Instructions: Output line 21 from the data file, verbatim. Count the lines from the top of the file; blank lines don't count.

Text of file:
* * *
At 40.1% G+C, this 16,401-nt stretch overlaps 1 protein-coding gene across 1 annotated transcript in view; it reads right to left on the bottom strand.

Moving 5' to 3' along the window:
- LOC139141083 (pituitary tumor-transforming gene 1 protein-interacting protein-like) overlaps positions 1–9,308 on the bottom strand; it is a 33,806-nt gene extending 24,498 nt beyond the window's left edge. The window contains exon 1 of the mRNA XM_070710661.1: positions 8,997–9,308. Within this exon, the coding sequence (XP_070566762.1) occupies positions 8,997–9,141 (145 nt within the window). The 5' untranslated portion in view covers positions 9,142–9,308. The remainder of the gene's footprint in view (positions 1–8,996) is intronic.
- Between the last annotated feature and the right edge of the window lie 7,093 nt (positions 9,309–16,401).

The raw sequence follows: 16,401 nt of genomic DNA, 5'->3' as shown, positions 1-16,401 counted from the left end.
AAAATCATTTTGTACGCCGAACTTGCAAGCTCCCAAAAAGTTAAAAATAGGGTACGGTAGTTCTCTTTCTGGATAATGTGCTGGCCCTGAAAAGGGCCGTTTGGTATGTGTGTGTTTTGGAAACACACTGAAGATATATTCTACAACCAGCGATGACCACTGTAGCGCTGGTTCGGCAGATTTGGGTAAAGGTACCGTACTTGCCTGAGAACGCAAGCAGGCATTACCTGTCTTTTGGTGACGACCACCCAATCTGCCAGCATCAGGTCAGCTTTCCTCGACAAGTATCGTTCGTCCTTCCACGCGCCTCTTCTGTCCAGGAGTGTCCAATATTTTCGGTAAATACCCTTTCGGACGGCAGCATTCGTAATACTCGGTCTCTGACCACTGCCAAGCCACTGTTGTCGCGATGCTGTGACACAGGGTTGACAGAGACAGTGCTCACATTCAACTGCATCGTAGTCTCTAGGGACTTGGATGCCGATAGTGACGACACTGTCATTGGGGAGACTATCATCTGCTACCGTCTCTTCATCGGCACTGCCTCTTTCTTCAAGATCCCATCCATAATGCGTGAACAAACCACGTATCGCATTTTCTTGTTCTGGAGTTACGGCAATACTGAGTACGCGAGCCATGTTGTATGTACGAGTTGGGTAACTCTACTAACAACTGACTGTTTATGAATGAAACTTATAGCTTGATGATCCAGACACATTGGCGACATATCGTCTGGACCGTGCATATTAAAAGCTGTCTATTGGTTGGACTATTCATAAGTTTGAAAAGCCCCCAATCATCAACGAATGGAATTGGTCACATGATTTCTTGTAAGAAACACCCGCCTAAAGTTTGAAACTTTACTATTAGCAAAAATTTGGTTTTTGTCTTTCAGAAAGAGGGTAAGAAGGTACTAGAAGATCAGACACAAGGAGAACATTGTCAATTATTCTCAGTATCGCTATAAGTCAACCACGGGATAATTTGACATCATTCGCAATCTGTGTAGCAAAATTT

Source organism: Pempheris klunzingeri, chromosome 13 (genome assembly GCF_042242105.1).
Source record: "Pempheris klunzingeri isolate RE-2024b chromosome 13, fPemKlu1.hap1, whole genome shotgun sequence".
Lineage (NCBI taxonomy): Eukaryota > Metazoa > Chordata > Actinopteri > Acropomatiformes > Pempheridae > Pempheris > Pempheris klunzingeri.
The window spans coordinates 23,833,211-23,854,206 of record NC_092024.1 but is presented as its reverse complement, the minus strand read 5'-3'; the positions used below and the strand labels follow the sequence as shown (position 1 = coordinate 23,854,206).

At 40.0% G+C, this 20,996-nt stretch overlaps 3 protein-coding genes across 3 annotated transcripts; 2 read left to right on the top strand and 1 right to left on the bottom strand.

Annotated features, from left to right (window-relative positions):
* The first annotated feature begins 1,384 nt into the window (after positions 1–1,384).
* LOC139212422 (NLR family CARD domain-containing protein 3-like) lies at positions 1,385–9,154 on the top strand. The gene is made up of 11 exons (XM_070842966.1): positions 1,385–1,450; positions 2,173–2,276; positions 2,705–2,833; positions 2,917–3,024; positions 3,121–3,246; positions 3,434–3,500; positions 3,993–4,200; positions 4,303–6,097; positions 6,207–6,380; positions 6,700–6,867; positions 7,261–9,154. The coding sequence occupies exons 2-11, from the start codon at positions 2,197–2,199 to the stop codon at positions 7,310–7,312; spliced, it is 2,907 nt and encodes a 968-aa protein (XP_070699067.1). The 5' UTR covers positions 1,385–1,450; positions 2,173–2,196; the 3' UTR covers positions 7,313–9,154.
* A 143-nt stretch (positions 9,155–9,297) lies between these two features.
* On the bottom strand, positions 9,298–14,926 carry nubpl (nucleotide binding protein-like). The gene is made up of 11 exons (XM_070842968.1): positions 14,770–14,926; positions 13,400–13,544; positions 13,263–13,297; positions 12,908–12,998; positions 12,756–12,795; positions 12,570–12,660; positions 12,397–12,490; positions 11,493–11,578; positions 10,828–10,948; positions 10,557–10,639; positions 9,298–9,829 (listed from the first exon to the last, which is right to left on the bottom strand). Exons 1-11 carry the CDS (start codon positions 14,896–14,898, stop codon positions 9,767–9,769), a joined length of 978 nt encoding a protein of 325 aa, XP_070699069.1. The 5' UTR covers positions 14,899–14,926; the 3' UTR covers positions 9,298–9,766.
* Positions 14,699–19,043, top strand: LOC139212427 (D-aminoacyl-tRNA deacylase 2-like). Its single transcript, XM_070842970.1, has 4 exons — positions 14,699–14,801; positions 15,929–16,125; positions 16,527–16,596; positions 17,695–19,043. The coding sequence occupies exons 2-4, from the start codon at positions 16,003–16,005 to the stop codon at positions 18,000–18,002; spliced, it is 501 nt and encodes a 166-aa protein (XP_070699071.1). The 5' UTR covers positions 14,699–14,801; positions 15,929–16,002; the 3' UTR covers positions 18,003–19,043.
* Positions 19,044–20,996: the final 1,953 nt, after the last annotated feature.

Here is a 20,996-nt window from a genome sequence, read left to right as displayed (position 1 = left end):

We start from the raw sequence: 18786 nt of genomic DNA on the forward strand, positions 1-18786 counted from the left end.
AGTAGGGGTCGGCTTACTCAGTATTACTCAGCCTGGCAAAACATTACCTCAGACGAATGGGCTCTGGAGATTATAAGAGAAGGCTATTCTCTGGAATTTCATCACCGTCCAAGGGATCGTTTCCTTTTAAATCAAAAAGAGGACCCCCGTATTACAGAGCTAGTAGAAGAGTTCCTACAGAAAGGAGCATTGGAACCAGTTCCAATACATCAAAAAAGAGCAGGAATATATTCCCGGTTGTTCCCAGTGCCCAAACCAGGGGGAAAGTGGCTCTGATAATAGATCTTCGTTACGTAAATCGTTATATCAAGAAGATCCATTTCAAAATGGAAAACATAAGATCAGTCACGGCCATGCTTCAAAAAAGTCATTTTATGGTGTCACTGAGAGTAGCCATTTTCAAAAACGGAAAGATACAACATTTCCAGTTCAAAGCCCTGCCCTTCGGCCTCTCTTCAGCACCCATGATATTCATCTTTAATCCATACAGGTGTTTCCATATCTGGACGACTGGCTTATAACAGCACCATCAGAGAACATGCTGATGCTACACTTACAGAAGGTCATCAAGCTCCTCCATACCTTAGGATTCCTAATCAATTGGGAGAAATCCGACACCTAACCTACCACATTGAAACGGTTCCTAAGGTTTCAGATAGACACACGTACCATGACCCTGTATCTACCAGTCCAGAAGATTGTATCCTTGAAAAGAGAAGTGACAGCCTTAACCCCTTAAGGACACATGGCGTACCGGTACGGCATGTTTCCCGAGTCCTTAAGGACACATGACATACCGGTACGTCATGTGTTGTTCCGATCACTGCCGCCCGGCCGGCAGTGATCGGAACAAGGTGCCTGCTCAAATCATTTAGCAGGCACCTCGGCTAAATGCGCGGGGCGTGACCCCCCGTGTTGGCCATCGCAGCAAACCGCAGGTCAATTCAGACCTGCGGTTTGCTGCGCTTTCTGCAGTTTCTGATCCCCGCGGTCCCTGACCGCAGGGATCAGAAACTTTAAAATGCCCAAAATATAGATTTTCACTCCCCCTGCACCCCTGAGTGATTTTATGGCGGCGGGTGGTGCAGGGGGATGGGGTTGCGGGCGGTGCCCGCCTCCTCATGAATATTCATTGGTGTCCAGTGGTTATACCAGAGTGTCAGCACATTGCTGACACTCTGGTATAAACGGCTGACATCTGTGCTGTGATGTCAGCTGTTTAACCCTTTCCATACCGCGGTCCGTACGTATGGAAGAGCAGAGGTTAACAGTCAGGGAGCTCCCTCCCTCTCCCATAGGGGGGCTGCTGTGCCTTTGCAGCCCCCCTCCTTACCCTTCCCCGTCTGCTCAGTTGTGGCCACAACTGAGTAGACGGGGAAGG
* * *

AGTAGGGGTCGGCTTACTCAGTATTACTCAGCCTGGCAAAACATTACCTCAGACGAATGGGCTCTGGAGATTATAAGAGAAGGCTATTCTCTGGAATTTCATCACCGTCCAAGGGATCGTTTCCTTTTAAATCAAAAAGAGGACCCCCGTATTACAGAGCTAGTAGAAGAGTTCCTACAGAAAGGAGCATTGGAACCAGTTCCAATACATCAAAAAAGAGCAGGAATATATTCCCGGTTGTTCCCAGTGCCCAAACCAGGGGGAAAGTGGCTCTGATAATAGATCTTCGTTACGTAAATCGTTATATCAAGAAGATCCATTTCAAAATGGAAAACATAAGATCAGTCACGGCCATGCTTCAAAAAAGTCATTTTATGGTGTCACTGAGAGTAGCCATTTTCAAAAACGGAAAGATACAACATTTCCAGTTCAAAGCCCTGCCCTTCGGCCTCTCTTCAGCACCCATGATATTCATCTTTAATCCATACAGGTGTTTCCATATCTGGACGACTGGCTTATAACAGCACCATCAGAGAACATGCTGATGCTACACTTACAGAAGGTCATCAAGCTCCTCCATACCTTAGGATTCCTAATCAATTGGGAGAAATCCGACACCTAACCTACCACATTGAAACGGTTCCTAAGGTTTCAGATAGACACACGTACCATGACCCTGTATCTACCAGTCCAGAAGATTGTATCCTTGAAAAGAGAAGTGACAGCCTTAACCCCTTAAGGACACATGGCGTACCGGTACGGCATGTTTCCCGAGTCCTTAAGGACACATGACATACCGGTACGTCATGTGTTGTTCCGATCACTGCCGCCCGGCCGGCAGTGATCGGAACAAGGTGCCTGCTCAAATCATTTAGCAGGCACCTCGGCTAAATGCGCGGGGCGTGACCCCCCGTGTTGGCCATCGCAGCAAACCGCAGGTCAATTCAGACCTGCGGTTTGCTGCGCTTTCTGCAGTTTCTGATCCCCGCGGTCCCTGACCGCAGGGATCAGAAACTTTAAAATGCCCAAAATATAGATTTTCACTCCCCCTGCACCCCTGAGTGATTTTATGGCGGCGGGTGGTGCAGGGGGATGGGGTTGCGGGCGGTGCCCGCCTCCTCATGAATATTCATTGGTGTCCAGTGGTTATACCAGAGTGTCAGCACATTGCTGACACTCTGGTATAAACGGCTGACATCTGTGCTGTGATGTCAGCTGTTTAACCCTTTCCATACCGCGGTCCGTACGTATGGAAGAGCAGAGGTTAACAGTCAGGGAGCTCCCTCCCTCTCCCATAGGGGGGCTGCTGTGCCTTTGCAGCCCCCCTCCTTACCCTTCCCCGTCTGCTCAGTTGTGGCCACAACTGAGTAGACGGGGAAGG